In the early 1900s, people began to realize that fingerprints were unique -- no two people have exactly the same pattern. Fingerprint patterns are inherited but are never exactly identical. Even in cases of identical twins, the patterns will vary slightly.

All of these systems are basically similar. Edmund Henry recognized that fingerprints could be described as having patterns of loops, arches or whirls. These shapes and contours were later developed to eight basic patterns, which are still used by the FBI today.


The distribution of these pattern in the population are as follows: 65% have loops, 30% have whirls, 5% have arches. The most common feature is the Ulnar Loop.


I was very surprised to see that i am a radial loop, down to a t.

Do all of you find yourself in those 8 styles


If you find it interesting here is the link to the full article, well worth the read.


P.S. Sorry about the image size, i cant resize it, at lease not in the preview.
edit on 6-5-2011 by mkkkay because: can't resize???

forgot the link
viewzone2.com...
edit on 6-5-2011 by mkkkay because: (no reason given)

edit on 6-5-2011 by mkkkay because: (no reason given)


I started a compony in the mid-1980's that was one of the first to understand biometrics. In my case we were able to integrate optical image fingerprints, with the FBI AFIS system. Thats the "Automated Fingerprint Image Recognition System" Thats the National system the US has (and shares with some governments) that categorizes the "point match" of one fingerprint to another. What you say is true, but its off by several "points".



posted on May, 6 2011 @ 09:38 PM
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reply to post by arbiture
 


Would it be possible for you to elaborate on what are the "points"
that you mention. if it's not a secret

edit on 6-5-2011 by mkkkay because: (no reason given)



posted on May, 6 2011 @ 09:54 PM
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ulnar and tented on my fingers
some of my prints are different then other fingers im sure its like that for other people but why? why arent all prints on one person the same on each finger or atleast the same 'type'/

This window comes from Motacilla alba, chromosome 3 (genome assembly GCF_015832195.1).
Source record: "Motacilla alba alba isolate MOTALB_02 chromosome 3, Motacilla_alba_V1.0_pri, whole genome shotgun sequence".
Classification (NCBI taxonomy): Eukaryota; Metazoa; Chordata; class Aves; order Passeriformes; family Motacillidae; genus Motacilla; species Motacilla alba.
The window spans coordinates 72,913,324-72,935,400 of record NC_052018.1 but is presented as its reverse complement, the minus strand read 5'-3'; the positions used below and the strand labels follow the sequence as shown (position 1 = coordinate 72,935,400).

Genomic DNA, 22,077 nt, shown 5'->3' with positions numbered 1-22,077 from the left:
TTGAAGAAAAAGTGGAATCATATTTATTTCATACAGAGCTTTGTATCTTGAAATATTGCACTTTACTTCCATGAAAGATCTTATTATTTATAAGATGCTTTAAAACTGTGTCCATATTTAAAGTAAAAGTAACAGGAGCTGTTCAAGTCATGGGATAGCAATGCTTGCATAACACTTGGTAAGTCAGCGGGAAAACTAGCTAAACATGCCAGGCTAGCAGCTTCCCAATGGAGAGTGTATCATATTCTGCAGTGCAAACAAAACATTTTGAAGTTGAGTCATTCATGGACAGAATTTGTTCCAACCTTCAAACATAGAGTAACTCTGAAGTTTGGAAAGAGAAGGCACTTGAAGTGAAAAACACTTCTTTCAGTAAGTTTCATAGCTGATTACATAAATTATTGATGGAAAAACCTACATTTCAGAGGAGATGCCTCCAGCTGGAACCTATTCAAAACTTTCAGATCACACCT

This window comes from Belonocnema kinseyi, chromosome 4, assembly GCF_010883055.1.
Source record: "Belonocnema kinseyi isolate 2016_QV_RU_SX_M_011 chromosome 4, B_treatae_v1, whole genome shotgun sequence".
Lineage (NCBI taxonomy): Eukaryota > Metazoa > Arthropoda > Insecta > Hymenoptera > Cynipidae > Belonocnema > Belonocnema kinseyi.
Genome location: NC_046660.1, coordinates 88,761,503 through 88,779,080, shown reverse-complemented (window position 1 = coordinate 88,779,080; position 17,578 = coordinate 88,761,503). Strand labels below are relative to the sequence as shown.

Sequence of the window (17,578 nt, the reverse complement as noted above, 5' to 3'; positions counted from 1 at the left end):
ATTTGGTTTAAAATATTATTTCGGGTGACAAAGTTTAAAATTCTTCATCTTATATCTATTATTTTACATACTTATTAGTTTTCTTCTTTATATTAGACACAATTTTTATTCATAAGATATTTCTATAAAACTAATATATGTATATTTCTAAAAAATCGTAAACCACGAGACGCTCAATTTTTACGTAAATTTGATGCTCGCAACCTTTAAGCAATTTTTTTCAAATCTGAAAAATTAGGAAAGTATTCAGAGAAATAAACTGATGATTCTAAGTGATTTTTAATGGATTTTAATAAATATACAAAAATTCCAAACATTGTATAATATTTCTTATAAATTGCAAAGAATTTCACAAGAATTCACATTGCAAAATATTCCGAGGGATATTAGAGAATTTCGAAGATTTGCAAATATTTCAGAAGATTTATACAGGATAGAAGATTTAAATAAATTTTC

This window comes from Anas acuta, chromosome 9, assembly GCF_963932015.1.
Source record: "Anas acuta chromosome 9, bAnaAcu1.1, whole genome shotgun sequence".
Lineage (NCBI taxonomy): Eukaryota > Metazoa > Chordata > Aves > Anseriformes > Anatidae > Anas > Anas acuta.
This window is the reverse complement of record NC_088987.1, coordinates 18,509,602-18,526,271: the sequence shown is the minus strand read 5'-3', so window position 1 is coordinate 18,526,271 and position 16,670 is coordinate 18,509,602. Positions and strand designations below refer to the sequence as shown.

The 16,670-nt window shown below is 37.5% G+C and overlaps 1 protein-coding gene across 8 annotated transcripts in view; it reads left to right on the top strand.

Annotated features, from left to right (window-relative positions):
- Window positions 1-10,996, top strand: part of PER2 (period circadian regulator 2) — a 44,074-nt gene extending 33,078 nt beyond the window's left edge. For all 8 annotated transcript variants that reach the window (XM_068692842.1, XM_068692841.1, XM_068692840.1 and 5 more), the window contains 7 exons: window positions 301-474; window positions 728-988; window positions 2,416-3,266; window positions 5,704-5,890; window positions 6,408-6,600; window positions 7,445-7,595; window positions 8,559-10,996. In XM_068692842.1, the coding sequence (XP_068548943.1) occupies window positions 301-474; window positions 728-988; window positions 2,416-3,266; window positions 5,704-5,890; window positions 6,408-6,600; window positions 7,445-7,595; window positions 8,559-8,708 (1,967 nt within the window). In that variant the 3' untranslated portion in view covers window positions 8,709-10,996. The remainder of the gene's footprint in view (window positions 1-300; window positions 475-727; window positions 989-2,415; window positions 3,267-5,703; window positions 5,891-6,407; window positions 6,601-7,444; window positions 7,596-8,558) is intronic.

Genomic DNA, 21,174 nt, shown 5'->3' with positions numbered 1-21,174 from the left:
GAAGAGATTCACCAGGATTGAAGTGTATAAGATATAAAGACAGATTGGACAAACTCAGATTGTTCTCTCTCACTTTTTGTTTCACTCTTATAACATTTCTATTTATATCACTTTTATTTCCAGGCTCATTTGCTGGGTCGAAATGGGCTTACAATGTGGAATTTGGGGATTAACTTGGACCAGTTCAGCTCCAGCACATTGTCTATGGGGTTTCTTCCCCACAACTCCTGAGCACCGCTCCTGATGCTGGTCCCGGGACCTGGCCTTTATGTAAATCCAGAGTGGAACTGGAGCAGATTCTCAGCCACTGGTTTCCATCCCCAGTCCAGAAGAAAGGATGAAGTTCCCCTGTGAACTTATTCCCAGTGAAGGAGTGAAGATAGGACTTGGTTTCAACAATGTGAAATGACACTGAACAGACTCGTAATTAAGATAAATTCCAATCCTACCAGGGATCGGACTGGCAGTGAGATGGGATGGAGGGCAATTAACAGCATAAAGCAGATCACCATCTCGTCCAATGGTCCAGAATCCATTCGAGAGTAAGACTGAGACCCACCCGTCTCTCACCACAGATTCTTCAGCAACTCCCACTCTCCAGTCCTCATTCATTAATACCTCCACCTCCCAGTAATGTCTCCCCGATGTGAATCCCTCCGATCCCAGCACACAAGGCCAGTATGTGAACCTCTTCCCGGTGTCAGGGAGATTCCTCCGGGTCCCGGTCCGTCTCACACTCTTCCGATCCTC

posted on May, 6 2011 @ 10:15 PM
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ahh, so what if i am none of those? Then what? Do you have any more photos pics like this, i'm curious.



posted on May, 6 2011 @ 10:19 PM
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whats the bloody point!?



posted on May, 6 2011 @ 11:39 PM
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Originally posted by mkkkay
reply to post by arbiture
 


Would it be possible for you to elaborate on what are the "points"
that you mention. if it's not a secret

edit on 6-5-2011 by mkkkay because: (no reason given)


Sure, you may ask the question. The "points" I mention are the specific angles and deflections that lead one to from one point to another. If you start at the so called "core" and work your way out at a clockwise angle outward they are called "end points" Each end point at a 45 degree angle is by some called an "angle" That if taken as gospel is the direction you use to target the next end point. If you subtract the one half of the 45 degree angle you get the next best numerical option to reduce their number of end points. Thats how the great weirdo J. Edger Hover figured out how to measure fingerprints. He was a fruitcake, but also a mathematical genius. Hell I'm as much a fruit as he was, but I live in an age when admitting that is less likely to get me killed. In that sense I pity him. But I resent the fact that he held that so called "weakness" above the head of his enemies. To use you'r very nature were as ammunition against he was ashamed to admit he was himself? Disgusting.